I hear the cognates and it improves my English translations. We have very similar words as mandarin. I feel not 100% but much more confident translating from source mandarin with English subtitles as an aid.
I already know Chinese, so I don’t do that for Chinese dramas. But I’m learning Thai, so whenever I watch Thai dramas, I will try to catch every word. Sometimes, I even replay a section over and over just to hear it again. And I try to look up words that I don’t understand. Pity though, there’s rarely any Thai captions, which makes it hard to look up characters because my Thai spelling is atrocious.
Your methods imply a relatively advanced level. Do you thing dramas/movies are good idea for beginners?
I think they might help with getting the feeling of the language, the intonation, the tones and all the things books (or youtube) can’t teach you. But I may be wrong and they should wait until someone learns the basics first and tries to recognize them after.
Actually in terms of Thai, I’m only a beginner, MAYBE intermediate level? I took some classes in my university to learn Thai (so that I wouldn’t have to wait and pray that they would sub my favourite lakorns anymore). So I learnt the basics there and then from there, I watch lakorns to improve my vocab and grammar.
Unfortunately, I don’t have anyone to speak to, so I think my intonation still sucks. I think the only way you improve your intonation is by speaking with a native speaker and having correct you, because for some tones that don’t exist in your language, it might sound to you like you’re speaking it correctly, when actually it’s wrong.
I think, in language learning, you can’t just start learning from shows without any background knowledge. I mean, sure, you might learn common phrases, such as those that I learn from watching Korean dramas, but you don’t really the basic grammar/structure to be able to figure out what is the noun or verb in that phrase. But after attaining some background knowledge, dramas help you to learn the vocab, grammar, intonation much faster. Although, make sure you watch a variety of shows. Like currently, most of the vocab in the Thai lakorns are all about love/hate and stuff like that, so in Thai, the only lengthy meaningful conversation I can hold is probably if I wanna oogle about some hot actor/actress or flirt with someone? I kinda don’t have much vocab for talking about other stuff?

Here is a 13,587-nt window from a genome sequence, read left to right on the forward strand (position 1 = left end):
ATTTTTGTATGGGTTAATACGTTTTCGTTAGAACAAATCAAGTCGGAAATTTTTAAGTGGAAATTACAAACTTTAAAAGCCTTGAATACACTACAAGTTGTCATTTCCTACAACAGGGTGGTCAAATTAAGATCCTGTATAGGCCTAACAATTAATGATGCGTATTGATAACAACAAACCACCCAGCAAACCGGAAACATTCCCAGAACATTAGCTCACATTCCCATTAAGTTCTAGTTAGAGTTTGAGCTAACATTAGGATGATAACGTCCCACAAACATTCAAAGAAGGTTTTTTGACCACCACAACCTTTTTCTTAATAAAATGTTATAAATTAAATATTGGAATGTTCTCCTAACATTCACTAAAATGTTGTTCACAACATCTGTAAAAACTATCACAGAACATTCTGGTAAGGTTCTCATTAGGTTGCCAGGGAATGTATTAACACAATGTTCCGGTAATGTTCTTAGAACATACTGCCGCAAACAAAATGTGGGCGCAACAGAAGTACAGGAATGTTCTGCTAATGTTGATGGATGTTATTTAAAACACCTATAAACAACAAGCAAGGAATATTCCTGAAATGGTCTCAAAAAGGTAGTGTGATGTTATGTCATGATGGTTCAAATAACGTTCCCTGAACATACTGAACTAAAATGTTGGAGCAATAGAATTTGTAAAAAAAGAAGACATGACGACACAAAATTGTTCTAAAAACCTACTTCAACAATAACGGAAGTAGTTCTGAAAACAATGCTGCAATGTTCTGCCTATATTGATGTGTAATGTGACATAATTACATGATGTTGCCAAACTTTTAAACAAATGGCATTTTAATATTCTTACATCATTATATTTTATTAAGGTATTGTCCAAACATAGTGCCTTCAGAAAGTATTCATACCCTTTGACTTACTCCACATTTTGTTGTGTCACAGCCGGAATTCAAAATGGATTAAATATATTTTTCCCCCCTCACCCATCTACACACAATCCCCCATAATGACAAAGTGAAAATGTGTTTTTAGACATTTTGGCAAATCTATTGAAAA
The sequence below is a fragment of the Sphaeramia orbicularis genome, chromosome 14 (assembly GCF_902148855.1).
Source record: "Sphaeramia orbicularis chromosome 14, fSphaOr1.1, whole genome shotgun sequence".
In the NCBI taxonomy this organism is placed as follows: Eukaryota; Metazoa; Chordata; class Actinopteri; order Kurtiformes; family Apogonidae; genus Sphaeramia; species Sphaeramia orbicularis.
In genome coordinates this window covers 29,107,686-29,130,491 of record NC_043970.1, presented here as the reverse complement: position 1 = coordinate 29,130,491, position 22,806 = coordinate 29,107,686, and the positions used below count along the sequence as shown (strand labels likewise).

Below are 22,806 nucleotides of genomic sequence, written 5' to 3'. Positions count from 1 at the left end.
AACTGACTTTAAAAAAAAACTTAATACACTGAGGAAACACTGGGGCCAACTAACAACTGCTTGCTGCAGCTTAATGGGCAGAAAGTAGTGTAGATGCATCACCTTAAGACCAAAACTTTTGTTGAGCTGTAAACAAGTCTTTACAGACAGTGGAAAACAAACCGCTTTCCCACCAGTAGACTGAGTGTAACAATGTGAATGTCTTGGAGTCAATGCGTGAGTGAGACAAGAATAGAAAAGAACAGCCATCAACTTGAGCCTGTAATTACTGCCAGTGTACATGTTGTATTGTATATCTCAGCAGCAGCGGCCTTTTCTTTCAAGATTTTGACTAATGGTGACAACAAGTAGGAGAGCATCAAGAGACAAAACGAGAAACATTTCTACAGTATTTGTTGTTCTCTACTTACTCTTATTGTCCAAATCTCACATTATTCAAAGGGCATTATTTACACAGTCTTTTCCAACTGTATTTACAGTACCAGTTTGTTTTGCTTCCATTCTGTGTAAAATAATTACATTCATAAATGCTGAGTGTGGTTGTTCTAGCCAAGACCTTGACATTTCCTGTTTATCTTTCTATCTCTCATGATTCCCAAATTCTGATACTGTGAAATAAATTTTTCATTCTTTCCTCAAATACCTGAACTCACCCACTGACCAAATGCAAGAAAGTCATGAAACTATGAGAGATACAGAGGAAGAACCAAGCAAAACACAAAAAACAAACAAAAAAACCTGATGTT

My level in mandarin is… unidentfied. Supposedly hsk2, because I passed it, but in reality 90 words and guesswork.
Dramas do help me retain elementary vocabulary, but I rely too much on subs and replays. What I realised by watching them, is that I learn new words without noticing and that, at beginner level,
I can tell the elements of a sentence.
For intonation and pronunciation, I always suggest songs. Learn your favourites by heart and sing them along. Native speakers would be better, but I understand you don’t have the possibility.
Some learners practice voice shadowing, but I think it is extremely frustrating and tiring.
Haha. I know right? Absolutely survival ESPECIALLY if I meet a Thai hottie